Very Snug shirt: Chest +4", Waist +3", Seat +3"
Normal shirt: +6", +5", +6"
Full shirt: +8", +7", +8".
These specifications are for a person of 6' height and 170 lbs. They should be proportionately altered for those of differing height and weight.
More: Many other measures, too lengthy to discuss here, are incorporated into the creation of a bespoke shirt pattern. Collar Back Height, Collar Front Height, Collar Point Length, Collar Spread, Cuff Length, Elbow Room, Half-Chest, Half-Waist, Over-the-Arm and more are measurements used by better shirt makers. The measurements presented here, however, are more than sufficient for most purposes.
A whole host of other measurements can facilitate your size selection process and benefit your interactions with tailors and alterationists. We've provided mainly self-explanatory diagrams. Keep your tape measure snug but not tight and, when recording dimensions, round up to the nearest ¼". Again, you can conveniently record your measurements on our printable measurement form.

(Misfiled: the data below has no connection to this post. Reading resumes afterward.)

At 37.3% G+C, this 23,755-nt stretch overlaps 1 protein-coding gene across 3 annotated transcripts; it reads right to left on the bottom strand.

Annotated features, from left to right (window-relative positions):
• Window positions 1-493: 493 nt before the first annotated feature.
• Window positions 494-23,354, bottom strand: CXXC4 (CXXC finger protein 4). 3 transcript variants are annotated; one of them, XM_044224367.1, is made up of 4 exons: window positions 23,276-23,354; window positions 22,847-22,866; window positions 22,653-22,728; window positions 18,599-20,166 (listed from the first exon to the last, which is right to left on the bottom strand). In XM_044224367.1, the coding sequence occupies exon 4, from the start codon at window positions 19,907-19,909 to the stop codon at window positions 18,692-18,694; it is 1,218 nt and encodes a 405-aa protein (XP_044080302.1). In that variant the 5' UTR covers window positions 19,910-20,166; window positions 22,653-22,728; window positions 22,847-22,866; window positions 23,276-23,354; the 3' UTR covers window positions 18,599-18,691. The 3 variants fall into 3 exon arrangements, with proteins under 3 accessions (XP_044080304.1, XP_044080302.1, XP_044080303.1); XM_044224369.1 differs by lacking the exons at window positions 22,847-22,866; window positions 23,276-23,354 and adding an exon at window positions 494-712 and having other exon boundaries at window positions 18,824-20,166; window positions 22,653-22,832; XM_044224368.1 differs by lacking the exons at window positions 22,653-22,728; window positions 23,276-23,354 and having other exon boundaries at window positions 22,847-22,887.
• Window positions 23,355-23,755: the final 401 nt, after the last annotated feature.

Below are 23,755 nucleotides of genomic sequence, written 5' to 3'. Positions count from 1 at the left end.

Trousers and Pants: Right-hand Diagram: All of the measurements shown in the far right hand diagram are necessary for women.
For men, the only girth measurements labeled "Pants Waist" and "Seat" are unnecessary.
Inseam and Outseam: Inseam and Outseam measurements shown in the above left-side diagram are necessary for all. In addition, subtraction of the Inseam from the Outseam yields the "Rise". Rise is a critical dimension for all as it determines where on one's hips the waistband will sit. The rise of low-waisted pants is much shorter than that of pants which sit on the waist.
Skirts: Waist, Mid-Hip, and Seat measurements are often sufficient for a simple skirt. For more complex or detailed work, the full set of hip and waist measurements should be used. Seat is regarded as the point-of-greatest-girth.
Pajamas: Pajamas are sized in ready-to-wear sizes by chest size in inches as follows: X-Small 30"-34", Small 34"-37", Medium 37"-40", Large 40"-43", X-Large 43"-46", 2X-Large 43"-47", 3X-Large 47"-52", 4X-Large 52"-58"
Gloves: Gloves are simply measured. Following the diagram to the right, measure around the knuckles where the fingers join the hand. Use your dominant hand as, with greater use, it usually develops slightly larger in circumference. Then find your size on the Chart. For example, the man's hand in the photo measures 9" which is a Men's Large. Those at lower end of a size who want a closer fit, order one size smaller. Those at the upper end of a size who want a looser fit, order one size larger.